The Seward Peninsula is a large peninsula on the western coast of the U.S. state of Alaska. It sticks out about 320 kilometers (200 mi) into the Bering Sea. It is just below the Arctic Circle. The peninsula is about 210 miles (330 km) long and 90 to 140 miles (145 to 225 km) wide.
The Seward Peninsula was once part of the Bering land bridge. This was a strip of land that used to exist that connected Alaska with Siberia with mainland Alaska. It existed millions of years ago during a time called the Pleistocene Ice Age. People, animals, and plants all came across the land bridge into North America. Archaeologists have found proof that Inupiat Eskimos have been living there for thousands of years.
Demographics[change | change source]
The Peninsula does not have a lot of people today. There are no roads going there. The largest town is Nome. There are about 3,000 people there. The next largest town, Shishmaref, has only 607 people. Most of the other towns there have only a few hundred people. Some old mining towns there have no people left at all and have become ghost towns.
Geography and ecology[change | change source]
The Devil Mountain Lakes are on the Seward Peninsula. They are a kind of lake called a maar which is made by a volcano. The Devil Mountain Lakes are the biggest lakes like this in the whole world. There are four mountain ranges on the peninsula, the biggest ones are the Kigluaik (or Sawtooth) Mountains. The highest point on peninsula is the peak of 4,714-foot (1,437 m) Mount Osborn. Other mountain ranges on the Seward Peninsula include the Bendeleben Mountains, Darby Mountains, and York Mountains. There is also a big lava flow called The Lost Jim Lava Flow. Several hot springs are located throughout the peninsula as well.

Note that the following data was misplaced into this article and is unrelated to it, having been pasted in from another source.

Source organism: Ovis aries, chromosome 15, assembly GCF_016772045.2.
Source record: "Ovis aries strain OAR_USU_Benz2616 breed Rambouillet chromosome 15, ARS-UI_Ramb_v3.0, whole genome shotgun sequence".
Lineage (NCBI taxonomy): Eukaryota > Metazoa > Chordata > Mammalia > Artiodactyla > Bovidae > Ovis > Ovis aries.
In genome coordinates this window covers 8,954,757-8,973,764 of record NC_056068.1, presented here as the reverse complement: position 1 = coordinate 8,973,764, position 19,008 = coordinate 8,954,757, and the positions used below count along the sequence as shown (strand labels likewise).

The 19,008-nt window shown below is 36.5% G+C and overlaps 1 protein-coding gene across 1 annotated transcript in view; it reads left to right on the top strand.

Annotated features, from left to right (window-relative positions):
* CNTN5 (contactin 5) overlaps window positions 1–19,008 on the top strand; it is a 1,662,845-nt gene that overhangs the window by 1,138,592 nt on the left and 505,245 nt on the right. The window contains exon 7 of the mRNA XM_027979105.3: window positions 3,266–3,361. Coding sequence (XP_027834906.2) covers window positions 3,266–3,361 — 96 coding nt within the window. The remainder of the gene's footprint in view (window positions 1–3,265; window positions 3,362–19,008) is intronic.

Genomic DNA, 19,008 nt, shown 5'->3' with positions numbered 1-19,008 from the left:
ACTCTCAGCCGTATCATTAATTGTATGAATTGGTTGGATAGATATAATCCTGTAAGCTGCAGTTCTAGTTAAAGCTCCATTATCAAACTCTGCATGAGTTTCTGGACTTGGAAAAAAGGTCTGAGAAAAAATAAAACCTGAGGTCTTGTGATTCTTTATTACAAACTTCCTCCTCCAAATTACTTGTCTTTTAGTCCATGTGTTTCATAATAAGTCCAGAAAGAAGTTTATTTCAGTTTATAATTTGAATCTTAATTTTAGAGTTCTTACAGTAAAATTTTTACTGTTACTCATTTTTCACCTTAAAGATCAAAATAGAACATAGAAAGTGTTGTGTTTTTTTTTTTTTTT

The Seward Peninsula has several rivers. The rivers are important to the people who live there for several reasons. One reason is that they can catch fish to eat in them. Another reason is that they can travel by boat since there no roads. That way they can get to other towns on the river or to places where there are animals to hunt. Finding food is important there because there are not a lot of stores and it costs a lot of money to take food that far in an airplane or boat. The rivers freeze in the wintertime.
References[change | change source]
- Cultural Resources in the Bering Land Bridge National Preserve
- "Shishmaref, Alaska". DCRA Information Portal. Retrieved July 4, 2019.
- Rozell, Ned. Volcanoes, permafrost, earthquakes shape Alaska Alaska Science Forum.